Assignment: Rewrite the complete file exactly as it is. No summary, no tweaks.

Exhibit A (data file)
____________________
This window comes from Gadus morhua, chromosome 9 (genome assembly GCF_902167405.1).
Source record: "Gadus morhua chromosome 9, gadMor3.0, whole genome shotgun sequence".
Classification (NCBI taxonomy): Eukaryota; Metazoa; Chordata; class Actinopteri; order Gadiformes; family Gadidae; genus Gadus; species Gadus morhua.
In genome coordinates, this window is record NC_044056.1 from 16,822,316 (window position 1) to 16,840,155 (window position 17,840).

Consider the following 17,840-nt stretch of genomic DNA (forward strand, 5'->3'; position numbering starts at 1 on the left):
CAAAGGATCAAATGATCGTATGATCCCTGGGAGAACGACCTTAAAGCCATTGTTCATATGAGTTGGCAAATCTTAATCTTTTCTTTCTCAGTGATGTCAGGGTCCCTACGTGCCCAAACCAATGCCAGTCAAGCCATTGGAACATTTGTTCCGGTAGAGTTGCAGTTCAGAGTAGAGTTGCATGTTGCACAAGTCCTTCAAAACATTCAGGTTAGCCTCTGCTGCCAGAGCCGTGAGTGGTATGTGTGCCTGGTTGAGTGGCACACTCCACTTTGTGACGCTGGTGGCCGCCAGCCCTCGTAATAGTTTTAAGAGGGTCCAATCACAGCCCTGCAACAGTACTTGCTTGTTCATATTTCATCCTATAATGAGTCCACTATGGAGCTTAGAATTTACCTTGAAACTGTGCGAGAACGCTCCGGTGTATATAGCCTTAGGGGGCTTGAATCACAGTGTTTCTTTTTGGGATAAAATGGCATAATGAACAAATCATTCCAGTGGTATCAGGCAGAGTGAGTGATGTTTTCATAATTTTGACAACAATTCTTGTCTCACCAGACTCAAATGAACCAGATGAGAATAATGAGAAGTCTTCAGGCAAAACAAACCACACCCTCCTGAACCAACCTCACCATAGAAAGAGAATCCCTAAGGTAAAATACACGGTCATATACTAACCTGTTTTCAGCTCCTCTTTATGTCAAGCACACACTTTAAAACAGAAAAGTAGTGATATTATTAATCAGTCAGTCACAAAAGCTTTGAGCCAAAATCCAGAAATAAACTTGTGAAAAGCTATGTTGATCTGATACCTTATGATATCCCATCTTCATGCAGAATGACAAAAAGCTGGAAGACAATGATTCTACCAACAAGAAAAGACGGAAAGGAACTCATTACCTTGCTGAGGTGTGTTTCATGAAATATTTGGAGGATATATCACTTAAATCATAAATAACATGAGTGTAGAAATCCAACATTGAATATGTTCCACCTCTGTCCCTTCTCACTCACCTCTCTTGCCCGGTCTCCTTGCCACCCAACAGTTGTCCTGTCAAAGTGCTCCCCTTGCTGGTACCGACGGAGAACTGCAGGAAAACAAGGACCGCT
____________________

This window comes from Gadus morhua, chromosome 9 (genome assembly GCF_902167405.1).
Source record: "Gadus morhua chromosome 9, gadMor3.0, whole genome shotgun sequence".
Classification (NCBI taxonomy): Eukaryota; Metazoa; Chordata; class Actinopteri; order Gadiformes; family Gadidae; genus Gadus; species Gadus morhua.
In genome coordinates, this window is record NC_044056.1 from 16,822,316 (window position 1) to 16,840,155 (window position 17,840).

Consider the following 17,840-nt stretch of genomic DNA (forward strand, 5'->3'; position numbering starts at 1 on the left):
CAAAGGATCAAATGATCGTATGATCCCTGGGAGAACGACCTTAAAGCCATTGTTCATATGAGTTGGCAAATCTTAATCTTTTCTTTCTCAGTGATGTCAGGGTCCCTACGTGCCCAAACCAATGCCAGTCAAGCCATTGGAACATTTGTTCCGGTAGAGTTGCAGTTCAGAGTAGAGTTGCATGTTGCACAAGTCCTTCAAAACATTCAGGTTAGCCTCTGCTGCCAGAGCCGTGAGTGGTATGTGTGCCTGGTTGAGTGGCACACTCCACTTTGTGACGCTGGTGGCCGCCAGCCCTCGTAATAGTTTTAAGAGGGTCCAATCACAGCCCTGCAACAGTACTTGCTTGTTCATATTTCATCCTATAATGAGTCCACTATGGAGCTTAGAATTTACCTTGAAACTGTGCGAGAACGCTCCGGTGTATATAGCCTTAGGGGGCTTGAATCACAGTGTTTCTTTTTGGGATAAAATGGCATAATGAACAAATCATTCCAGTGGTATCAGGCAGAGTGAGTGATGTTTTCATAATTTTGACAACAATTCTTGTCTCACCAGACTCAAATGAACCAGATGAGAATAATGAGAAGTCTTCAGGCAAAACAAACCACACCCTCCTGAACCAACCTCACCATAGAAAGAGAATCCCTAAGGTAAAATACACGGTCATATACTAACCTGTTTTCAGCTCCTCTTTATGTCAAGCACACACTTTAAAACAGAAAAGTAGTGATATTATTAATCAGTCAGTCACAAAAGCTTTGAGCCAAAATCCAGAAATAAACTTGTGAAAAGCTATGTTGATCTGATACCTTATGATATCCCATCTTCATGCAGAATGACAAAAAGCTGGAAGACAATGATTCTACCAACAAGAAAAGACGGAAAGGAACTCATTACCTTGCTGAGGTGTGTTTCATGAAATATTTGGAGGATATATCACTTAAATCATAAATAACATGAGTGTAGAAATCCAACATTGAATATGTTCCACCTCTGTCCCTTCTCACTCACCTCTCTTGCCCGGTCTCCTTGCCACCCAACAGTTGTCCTGTCAAAGTGCTCCCCTTGCTGGTACCGACGGAGAACTGCAGGAAAACAAGGACCGCT